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BuzzFeed’s Mobile Philosophy

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Mobile advertising is diseased and Buzzfeed believes it has a cure.

The company has famously eschewed slinging banners and it has found that that philosophy works as well across mobile as it does on desktop. Instead of banners, Buzzfeed runs advertising content (aka “sponsored” content) on its mobile Web version of the site and its apps. It says it’s seeing success, with mobile click-through rates to these ads getting, on average, a 42 percent higher CTR in the last month than desktop. For Buzzfeed, content is king, even for mobile ads.

“The irony is, when you’re not selling banners, everything is easier,” said Jon Steinberg, Buzzfeed’s president. “We’ve never suffered because we don’t have standard banners.”

Steinberg said that the company doesn’t think in terms of mobile versus desktop. Buzzfeed execs use some kind of variation on this phrase “We don’t have a mobile-only strategy; that would be like having a laptop strategy 15 years ago.” When a brand buys run-of-site story units, those “sponsored” posts-slash-listicles, mobile and desktop are intermingled.

According to Comscore, Buzzfeed hit 13 million unique U.S. visitors on mobile in May 2013, which is about 40 percent of its overall traffic. With mobile such a large chunk of Buzzfeed’s traffic, it has taken an aggressive approach to helping brands realize the value of Buzzfeed’s mobile thinking.

Most brands now understand they have to do something that’s mobile appropriate. People scroll through content on their phone differently than when they’re at their desk. We read while we wait — in doctor’s offices, on line at the supermarket, in between innings at Little League games — and what we read is typically something short, quick and easy on the eyes. Buzzfeed tries to capitalize on its different method for both its app and mobile browser. Buzzfeed rolled out an updated version of its iOS app last week to make it a better experience for both users and advertisers.

“We wanted it to be simpler, cleaner, and more image focused and improve the navigation (especially on iPad) to make the app easier to use,” said Chris Johanesen, Buzzfees vp of product.

To that end, the app has a new customization feature that gives users a more personal experience. Say all you want is to read Buzzfeed’s animal articles, but not its politics. Before, you’d see them all in the stream. Now, you can essentially build your own feed to choose which types of content you want to see more, or less, of.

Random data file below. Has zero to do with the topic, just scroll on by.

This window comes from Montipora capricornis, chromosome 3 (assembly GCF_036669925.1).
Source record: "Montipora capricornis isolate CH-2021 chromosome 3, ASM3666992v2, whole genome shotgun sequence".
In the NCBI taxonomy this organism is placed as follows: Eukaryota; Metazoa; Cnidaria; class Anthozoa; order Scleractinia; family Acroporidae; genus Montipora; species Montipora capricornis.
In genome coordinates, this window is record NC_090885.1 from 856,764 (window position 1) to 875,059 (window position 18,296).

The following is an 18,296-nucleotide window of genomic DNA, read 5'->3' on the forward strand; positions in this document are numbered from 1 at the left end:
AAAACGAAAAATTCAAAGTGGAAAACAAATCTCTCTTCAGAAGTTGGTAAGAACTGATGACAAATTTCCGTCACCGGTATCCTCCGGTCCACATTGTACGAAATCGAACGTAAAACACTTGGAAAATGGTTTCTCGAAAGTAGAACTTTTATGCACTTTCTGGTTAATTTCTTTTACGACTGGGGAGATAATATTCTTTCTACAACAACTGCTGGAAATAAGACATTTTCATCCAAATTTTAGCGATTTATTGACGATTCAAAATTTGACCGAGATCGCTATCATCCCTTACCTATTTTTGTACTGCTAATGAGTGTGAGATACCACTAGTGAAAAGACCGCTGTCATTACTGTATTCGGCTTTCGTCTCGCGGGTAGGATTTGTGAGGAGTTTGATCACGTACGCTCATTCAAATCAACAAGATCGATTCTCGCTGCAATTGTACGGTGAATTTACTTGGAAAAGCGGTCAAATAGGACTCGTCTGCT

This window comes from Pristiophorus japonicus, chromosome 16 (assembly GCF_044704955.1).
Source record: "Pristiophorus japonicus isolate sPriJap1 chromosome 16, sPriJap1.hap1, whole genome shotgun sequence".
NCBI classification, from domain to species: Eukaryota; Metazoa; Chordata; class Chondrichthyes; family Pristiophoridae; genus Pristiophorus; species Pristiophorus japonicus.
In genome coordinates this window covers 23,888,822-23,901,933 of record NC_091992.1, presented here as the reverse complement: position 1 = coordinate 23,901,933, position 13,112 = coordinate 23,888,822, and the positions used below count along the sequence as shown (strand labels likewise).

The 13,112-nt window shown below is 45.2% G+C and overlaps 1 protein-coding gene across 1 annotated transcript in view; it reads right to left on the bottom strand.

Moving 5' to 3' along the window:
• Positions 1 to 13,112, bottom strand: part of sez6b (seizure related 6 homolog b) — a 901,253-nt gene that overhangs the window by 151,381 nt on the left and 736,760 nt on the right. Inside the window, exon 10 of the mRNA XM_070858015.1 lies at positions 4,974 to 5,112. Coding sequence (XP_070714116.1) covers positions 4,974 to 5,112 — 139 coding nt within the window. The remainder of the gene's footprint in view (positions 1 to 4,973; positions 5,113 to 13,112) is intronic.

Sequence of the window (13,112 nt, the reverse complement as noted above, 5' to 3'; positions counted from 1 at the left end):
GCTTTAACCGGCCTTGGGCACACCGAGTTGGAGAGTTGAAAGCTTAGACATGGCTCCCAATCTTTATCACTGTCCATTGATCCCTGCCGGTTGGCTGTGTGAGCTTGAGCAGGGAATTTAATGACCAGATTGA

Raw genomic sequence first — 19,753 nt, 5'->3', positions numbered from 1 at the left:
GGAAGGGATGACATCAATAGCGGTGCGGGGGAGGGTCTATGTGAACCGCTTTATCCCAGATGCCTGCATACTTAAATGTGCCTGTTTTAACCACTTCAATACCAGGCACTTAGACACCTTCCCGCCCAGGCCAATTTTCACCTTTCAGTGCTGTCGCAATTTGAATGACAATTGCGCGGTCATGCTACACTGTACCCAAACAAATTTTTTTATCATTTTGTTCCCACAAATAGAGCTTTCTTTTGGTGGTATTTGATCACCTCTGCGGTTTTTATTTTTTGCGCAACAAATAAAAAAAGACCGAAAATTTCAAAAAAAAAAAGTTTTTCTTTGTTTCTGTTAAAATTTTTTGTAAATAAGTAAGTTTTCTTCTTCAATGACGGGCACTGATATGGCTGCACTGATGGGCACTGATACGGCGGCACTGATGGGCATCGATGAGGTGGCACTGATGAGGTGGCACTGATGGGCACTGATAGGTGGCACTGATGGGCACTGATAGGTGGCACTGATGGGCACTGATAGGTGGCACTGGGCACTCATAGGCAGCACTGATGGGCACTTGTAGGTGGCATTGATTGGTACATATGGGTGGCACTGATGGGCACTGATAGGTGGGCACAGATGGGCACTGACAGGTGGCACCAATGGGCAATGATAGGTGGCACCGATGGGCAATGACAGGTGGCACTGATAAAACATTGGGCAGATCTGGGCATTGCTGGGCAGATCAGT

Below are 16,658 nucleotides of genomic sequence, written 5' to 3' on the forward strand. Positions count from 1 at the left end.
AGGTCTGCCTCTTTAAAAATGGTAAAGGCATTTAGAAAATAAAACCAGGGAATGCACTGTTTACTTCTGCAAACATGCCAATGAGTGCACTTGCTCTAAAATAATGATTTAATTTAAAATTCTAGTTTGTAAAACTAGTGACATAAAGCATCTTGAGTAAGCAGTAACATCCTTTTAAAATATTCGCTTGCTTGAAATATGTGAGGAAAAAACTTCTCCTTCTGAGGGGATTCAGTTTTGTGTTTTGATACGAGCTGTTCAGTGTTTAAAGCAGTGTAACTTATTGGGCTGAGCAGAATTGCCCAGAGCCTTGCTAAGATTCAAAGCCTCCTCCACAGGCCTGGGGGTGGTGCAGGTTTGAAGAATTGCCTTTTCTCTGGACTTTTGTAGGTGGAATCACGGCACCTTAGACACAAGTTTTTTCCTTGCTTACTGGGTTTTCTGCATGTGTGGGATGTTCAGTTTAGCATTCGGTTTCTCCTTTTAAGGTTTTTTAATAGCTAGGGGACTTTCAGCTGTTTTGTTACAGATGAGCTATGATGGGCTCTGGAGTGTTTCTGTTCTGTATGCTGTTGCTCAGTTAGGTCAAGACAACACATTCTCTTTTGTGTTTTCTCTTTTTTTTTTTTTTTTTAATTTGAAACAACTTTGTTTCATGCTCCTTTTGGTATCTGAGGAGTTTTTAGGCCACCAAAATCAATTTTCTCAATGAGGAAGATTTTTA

Also, the app, which used to be horizontal units, has now thumbnails, making it a more visual experience.

“We show [brands] how it looks in the app and show them half of our audience is on mobile, and immediately they get it,” Steinberg said. “The Buzzfeed product works in this setting. The question becomes on how much they allocate on a buy between mobile and desktop.”

Steinberg said that when differentiating between the mobile browser and the app, the app is a front page for users, which tend to be its most passionate users. And while the open Web generates much more revenue than the app, it doesn’t mean Buzzfeed wants to give up on the app. He said the app does generate revenue, and that there’s a lot of sharing from the app.

Steinberg equated those who use the app to loyal patrons of a restaurant. These are the people that come four nights a week, and while they don’t make up a bulk of the revenue or food consumption, the restaurant has to take good care of them because they are the restaurant’s ambassadors, spreading the gospel to others looking for a good meal.

Mobile advertising has some serious hurdles to overcome — small screens, fewer ads, crappy banners. Content is shaping up to be a big win for mobile advertising. Facebook, Twitter are doing just fine selling mobile products, and Buzzfeed falls in line with the thinking that if you put a compelling ad experience in mobile, not only will brands want to be there, but readers will, too.

Image via Flickr

About joshsternberg

Josh Sternberg is the content strategist for The Washington Post. Prior to that he was the media reporter for Digiday. Additional bylines include: The Atlantic, The Awl, Pacific Standard, Mashable, Huffington Post, Mediaite.



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